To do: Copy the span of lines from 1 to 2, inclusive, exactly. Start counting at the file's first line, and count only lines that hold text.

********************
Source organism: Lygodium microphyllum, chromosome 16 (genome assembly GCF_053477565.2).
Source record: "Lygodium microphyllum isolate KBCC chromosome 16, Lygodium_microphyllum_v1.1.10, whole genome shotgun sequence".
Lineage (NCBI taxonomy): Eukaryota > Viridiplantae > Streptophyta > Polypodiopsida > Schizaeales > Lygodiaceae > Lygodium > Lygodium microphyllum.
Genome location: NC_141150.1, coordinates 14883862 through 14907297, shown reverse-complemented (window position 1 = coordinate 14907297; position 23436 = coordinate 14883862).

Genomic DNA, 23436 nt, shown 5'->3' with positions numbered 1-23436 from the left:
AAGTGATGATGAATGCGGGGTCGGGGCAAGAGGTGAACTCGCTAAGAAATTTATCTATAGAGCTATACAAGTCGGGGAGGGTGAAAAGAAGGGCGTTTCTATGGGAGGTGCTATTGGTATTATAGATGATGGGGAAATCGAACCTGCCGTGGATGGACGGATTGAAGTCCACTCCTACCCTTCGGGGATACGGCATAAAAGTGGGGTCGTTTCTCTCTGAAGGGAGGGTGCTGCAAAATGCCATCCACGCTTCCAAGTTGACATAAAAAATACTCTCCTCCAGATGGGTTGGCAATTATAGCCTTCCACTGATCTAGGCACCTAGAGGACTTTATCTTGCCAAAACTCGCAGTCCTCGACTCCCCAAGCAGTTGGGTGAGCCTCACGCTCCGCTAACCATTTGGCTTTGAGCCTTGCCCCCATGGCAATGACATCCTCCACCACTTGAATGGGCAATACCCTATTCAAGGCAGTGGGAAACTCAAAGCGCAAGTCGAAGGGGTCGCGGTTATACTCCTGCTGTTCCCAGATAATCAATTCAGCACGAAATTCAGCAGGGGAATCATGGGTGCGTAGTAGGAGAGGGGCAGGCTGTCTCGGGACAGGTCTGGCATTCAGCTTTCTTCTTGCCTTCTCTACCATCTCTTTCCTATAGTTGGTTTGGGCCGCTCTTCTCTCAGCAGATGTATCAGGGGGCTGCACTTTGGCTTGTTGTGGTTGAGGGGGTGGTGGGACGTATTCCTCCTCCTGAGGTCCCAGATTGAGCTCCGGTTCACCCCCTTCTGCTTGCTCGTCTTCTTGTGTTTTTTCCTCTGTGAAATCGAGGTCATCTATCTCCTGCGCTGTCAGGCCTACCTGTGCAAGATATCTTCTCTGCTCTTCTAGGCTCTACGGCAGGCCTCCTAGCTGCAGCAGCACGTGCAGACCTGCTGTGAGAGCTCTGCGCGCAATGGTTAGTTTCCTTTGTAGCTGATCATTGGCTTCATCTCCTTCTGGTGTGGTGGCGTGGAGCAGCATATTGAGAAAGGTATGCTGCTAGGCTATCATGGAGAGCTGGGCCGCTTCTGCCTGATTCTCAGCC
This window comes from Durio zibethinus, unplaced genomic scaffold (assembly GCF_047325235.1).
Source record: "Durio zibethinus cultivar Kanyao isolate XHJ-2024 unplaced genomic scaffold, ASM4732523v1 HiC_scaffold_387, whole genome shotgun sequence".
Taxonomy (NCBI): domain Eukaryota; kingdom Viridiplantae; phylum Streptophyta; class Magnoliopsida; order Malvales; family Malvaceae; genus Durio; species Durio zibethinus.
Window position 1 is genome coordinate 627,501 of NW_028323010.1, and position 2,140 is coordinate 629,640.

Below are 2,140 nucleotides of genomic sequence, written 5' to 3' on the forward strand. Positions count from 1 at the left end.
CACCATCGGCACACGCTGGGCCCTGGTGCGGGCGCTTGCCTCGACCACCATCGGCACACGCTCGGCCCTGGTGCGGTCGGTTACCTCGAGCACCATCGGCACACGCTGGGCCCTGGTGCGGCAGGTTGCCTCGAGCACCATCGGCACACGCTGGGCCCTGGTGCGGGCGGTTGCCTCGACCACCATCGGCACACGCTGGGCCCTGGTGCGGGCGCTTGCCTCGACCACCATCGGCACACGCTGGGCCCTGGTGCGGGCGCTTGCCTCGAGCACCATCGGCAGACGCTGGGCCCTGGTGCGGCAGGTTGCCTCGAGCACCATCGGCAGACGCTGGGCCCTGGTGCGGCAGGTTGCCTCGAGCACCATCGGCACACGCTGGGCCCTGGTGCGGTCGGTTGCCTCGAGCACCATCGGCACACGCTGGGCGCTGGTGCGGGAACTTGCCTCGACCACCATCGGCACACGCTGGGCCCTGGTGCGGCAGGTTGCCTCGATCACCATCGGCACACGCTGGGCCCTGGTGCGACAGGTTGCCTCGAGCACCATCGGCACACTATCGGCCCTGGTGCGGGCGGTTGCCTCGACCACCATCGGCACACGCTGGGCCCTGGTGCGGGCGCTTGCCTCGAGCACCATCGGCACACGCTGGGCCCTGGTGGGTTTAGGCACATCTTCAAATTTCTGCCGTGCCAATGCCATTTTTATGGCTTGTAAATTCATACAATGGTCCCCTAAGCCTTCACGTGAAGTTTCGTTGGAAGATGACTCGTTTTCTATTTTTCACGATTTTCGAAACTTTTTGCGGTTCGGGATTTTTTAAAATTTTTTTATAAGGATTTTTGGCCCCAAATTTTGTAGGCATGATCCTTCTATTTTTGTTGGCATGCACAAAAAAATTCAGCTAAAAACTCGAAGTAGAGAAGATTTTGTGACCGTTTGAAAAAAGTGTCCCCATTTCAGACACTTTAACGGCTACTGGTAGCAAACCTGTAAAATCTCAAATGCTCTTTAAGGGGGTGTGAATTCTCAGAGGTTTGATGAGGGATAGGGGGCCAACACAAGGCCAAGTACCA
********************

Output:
Source organism: Lygodium microphyllum, chromosome 16 (genome assembly GCF_053477565.2).
Source record: "Lygodium microphyllum isolate KBCC chromosome 16, Lygodium_microphyllum_v1.1.10, whole genome shotgun sequence".